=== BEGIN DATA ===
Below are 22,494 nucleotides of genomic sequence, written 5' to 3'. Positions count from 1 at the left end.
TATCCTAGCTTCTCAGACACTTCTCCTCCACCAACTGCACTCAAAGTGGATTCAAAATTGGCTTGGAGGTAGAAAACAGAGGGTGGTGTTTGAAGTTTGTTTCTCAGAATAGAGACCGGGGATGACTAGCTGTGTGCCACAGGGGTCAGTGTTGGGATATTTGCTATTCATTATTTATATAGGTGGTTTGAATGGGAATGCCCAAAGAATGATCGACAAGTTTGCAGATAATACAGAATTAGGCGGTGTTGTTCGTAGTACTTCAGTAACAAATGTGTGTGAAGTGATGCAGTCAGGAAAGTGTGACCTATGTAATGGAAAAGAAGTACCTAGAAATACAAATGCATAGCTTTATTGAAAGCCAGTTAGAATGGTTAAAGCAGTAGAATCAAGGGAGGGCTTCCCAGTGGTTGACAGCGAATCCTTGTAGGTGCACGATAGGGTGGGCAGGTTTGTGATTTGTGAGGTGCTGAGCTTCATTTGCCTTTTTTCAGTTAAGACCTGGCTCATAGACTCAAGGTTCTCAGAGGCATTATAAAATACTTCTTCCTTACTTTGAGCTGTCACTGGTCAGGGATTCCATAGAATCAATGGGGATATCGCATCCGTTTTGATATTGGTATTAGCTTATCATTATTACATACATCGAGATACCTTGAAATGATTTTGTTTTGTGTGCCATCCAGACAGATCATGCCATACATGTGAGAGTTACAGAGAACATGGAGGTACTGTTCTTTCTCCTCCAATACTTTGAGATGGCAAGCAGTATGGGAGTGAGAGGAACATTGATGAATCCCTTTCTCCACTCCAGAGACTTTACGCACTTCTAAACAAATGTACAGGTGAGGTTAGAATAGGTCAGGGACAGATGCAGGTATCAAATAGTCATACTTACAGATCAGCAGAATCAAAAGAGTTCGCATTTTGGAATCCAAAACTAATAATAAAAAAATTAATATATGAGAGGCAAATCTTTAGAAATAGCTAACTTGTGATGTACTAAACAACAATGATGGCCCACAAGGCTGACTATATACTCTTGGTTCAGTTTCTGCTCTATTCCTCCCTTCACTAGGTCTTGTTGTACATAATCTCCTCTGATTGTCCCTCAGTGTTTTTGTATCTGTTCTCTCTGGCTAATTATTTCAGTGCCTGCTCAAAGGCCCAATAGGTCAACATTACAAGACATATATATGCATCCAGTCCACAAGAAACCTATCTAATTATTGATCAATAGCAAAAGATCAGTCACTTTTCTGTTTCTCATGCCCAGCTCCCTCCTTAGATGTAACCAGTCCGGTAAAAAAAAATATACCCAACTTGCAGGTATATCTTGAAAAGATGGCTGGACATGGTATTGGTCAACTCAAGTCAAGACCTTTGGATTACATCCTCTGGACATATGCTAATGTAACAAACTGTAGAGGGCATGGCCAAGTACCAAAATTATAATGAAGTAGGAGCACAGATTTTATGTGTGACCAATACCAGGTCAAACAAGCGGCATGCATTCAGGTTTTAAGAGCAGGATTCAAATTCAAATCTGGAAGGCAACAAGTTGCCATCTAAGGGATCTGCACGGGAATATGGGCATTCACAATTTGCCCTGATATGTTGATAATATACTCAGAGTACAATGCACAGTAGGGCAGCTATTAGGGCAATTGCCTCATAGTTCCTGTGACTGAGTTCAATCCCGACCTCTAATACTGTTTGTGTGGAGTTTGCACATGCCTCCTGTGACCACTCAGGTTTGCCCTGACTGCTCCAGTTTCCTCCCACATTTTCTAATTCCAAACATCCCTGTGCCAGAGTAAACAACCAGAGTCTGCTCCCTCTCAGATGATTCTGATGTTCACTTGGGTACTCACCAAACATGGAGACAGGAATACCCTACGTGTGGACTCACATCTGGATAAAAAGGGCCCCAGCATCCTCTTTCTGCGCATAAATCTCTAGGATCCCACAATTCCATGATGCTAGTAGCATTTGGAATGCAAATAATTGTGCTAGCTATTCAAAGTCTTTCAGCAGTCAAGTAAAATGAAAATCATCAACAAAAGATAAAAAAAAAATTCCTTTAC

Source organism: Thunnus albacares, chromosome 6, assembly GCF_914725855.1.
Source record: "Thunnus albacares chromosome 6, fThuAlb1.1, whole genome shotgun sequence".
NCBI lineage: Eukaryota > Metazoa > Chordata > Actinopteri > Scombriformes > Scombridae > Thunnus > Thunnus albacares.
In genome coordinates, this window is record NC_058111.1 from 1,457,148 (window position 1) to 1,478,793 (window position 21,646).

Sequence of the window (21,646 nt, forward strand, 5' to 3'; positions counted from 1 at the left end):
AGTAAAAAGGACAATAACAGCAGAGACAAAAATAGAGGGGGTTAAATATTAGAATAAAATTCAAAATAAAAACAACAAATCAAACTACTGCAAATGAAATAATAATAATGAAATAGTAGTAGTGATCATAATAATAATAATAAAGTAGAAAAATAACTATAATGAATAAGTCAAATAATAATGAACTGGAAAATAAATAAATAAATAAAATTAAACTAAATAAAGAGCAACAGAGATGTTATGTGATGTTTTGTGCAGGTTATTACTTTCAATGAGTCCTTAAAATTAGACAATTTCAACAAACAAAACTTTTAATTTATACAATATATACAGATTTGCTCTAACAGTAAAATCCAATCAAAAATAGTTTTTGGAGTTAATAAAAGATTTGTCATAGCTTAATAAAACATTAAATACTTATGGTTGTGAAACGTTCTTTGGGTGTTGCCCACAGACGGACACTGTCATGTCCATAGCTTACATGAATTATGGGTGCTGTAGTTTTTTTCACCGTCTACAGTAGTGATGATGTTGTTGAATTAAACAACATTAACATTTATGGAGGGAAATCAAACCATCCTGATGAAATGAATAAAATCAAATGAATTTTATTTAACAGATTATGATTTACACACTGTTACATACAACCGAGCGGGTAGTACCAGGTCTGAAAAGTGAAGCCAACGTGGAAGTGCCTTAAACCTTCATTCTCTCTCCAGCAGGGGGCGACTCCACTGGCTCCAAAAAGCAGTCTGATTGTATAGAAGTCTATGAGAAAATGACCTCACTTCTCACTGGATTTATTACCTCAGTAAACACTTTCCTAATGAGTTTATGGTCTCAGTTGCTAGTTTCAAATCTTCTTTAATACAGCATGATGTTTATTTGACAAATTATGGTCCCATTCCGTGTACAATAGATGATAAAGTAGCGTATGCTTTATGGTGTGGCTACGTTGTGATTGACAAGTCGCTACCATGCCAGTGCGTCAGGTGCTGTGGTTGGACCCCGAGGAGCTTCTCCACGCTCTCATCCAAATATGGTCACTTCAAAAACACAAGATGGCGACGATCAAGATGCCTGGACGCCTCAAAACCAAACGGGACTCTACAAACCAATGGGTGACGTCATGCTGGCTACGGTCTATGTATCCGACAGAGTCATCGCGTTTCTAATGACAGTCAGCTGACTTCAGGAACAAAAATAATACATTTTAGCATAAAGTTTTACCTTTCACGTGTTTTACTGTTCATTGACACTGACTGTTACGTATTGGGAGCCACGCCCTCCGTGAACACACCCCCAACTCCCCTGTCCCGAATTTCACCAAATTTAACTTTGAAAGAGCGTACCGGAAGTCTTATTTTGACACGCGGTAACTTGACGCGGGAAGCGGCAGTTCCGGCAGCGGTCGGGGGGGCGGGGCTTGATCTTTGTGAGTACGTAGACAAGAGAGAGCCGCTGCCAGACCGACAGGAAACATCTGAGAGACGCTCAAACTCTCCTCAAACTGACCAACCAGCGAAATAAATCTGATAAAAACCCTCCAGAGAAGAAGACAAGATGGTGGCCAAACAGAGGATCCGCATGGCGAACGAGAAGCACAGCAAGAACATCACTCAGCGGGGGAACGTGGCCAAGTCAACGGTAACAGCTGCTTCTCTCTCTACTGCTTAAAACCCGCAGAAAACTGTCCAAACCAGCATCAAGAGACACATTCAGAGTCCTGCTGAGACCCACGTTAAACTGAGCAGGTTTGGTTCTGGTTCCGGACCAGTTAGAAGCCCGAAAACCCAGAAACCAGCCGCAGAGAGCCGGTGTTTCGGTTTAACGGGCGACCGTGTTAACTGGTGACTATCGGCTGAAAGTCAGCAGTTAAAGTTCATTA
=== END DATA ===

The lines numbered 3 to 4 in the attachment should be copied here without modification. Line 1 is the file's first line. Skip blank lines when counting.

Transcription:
Source organism: Thunnus albacares, chromosome 6, assembly GCF_914725855.1.
Source record: "Thunnus albacares chromosome 6, fThuAlb1.1, whole genome shotgun sequence".